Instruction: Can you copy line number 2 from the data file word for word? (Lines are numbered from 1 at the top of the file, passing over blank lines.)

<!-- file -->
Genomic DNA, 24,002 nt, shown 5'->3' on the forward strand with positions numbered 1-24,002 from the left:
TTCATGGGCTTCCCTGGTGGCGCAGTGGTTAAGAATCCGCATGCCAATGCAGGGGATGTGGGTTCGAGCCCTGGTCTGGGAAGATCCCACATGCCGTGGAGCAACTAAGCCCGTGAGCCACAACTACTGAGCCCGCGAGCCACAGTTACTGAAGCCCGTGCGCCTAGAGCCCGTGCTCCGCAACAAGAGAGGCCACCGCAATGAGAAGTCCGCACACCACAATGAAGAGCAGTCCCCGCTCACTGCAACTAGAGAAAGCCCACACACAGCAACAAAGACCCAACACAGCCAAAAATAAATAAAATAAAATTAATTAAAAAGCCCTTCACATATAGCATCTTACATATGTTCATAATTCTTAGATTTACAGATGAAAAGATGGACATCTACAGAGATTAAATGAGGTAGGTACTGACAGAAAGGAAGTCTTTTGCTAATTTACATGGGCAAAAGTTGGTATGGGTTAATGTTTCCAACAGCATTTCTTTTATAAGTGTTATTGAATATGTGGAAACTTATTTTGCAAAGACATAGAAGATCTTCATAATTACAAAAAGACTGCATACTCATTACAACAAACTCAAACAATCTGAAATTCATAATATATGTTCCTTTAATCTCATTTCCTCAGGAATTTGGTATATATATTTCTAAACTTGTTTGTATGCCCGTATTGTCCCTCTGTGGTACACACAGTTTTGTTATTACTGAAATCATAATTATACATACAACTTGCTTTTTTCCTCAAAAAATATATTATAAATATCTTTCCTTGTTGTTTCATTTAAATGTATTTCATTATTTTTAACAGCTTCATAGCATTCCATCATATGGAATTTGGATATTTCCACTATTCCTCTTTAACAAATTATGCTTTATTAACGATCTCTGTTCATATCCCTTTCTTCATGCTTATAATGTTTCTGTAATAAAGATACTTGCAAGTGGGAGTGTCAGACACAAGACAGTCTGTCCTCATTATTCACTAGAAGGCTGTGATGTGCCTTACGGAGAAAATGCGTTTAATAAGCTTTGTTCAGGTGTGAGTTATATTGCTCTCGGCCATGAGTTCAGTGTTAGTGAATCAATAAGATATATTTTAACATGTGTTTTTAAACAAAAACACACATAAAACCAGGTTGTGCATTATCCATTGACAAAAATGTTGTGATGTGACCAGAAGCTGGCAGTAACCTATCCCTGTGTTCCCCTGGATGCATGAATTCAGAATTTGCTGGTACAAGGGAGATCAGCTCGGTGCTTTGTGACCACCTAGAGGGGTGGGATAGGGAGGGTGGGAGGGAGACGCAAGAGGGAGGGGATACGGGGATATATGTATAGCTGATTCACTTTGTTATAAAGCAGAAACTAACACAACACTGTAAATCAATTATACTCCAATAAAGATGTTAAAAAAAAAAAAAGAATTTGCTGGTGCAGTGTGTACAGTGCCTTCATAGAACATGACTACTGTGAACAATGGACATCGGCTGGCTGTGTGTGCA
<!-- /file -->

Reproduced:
TTCATGGGCTTCCCTGGTGGCGCAGTGGTTAAGAATCCGCATGCCAATGCAGGGGATGTGGGTTCGAGCCCTGGTCTGGGAAGATCCCACATGCCGTGGAGCAACTAAGCCCGTGAGCCACAACTACTGAGCCCGCGAGCCACAGTTACTGAAGCCCGTGCGCCTAGAGCCCGTGCTCCGCAACAAGAGAGGCCACCGCAATGAGAAGTCCGCACACCACAATGAAGAGCAGTCCCCGCTCACTGCAACTAGAGAAAGCCCACACACAGCAACAAAGACCCAACACAGCCAAAAATAAATAAAATAAAATTAATTAAAAAGCCCTTCACATATAGCATCTTACATATGTTCATAATTCTTAGATTTACAGATGAAAAGATGGACATCTACAGAGATTAAATGAGGTAGGTACTGACAGAAAGGAAGTCTTTTGCTAATTTACATGGGCAAAAGTTGGTATGGGTTAATGTTTCCAACAGCATTTCTTTTATAAGTGTTATTGAATATGTGGAAACTTATTTTGCAAAGACATAGAAGATCTTCATAATTACAAAAAGACTGCATACTCATTACAACAAACTCAAACAATCTGAAATTCATAATATATGTTCCTTTAATCTCATTTCCTCAGGAATTTGGTATATATATTTCTAAACTTGTTTGTATGCCCGTATTGTCCCTCTGTGGTACACACAGTTTTGTTATTACTGAAATCATAATTATACATACAACTTGCTTTTTTCCTCAAAAAATATATTATAAATATCTTTCCTTGTTGTTTCATTTAAATGTATTTCATTATTTTTAACAGCTTCATAGCATTCCATCATATGGAATTTGGATATTTCCACTATTCCTCTTTAACAAATTATGCTTTATTAACGATCTCTGTTCATATCCCTTTCTTCATGCTTATAATGTTTCTGTAATAAAGATACTTGCAAGTGGGAGTGTCAGACACAAGACAGTCTGTCCTCATTATTCACTAGAAGGCTGTGATGTGCCTTACGGAGAAAATGCGTTTAATAAGCTTTGTTCAGGTGTGAGTTATATTGCTCTCGGCCATGAGTTCAGTGTTAGTGAATCAATAAGATATATTTTAACATGTGTTTTTAAACAAAAACACACATAAAACCAGGTTGTGCATTATCCATTGACAAAAATGTTGTGATGTGACCAGAAGCTGGCAGTAACCTATCCCTGTGTTCCCCTGGATGCATGAATTCAGAATTTGCTGGTACAAGGGAGATCAGCTCGGTGCTTTGTGACCACCTAGAGGGGTGGGATAGGGAGGGTGGGAGGGAGACGCAAGAGGGAGGGGATACGGGGATATATGTATAGCTGATTCACTTTGTTATAAAGCAGAAACTAACACAACACTGTAAATCAATTATACTCCAATAAAGATGTTAAAAAAAAAAAAAGAATTTGCTGGTGCAGTGTGTACAGTGCCTTCATAGAACATGACTACTGTGAACAATGGACATCGGCTGGCTGTGTGTGCA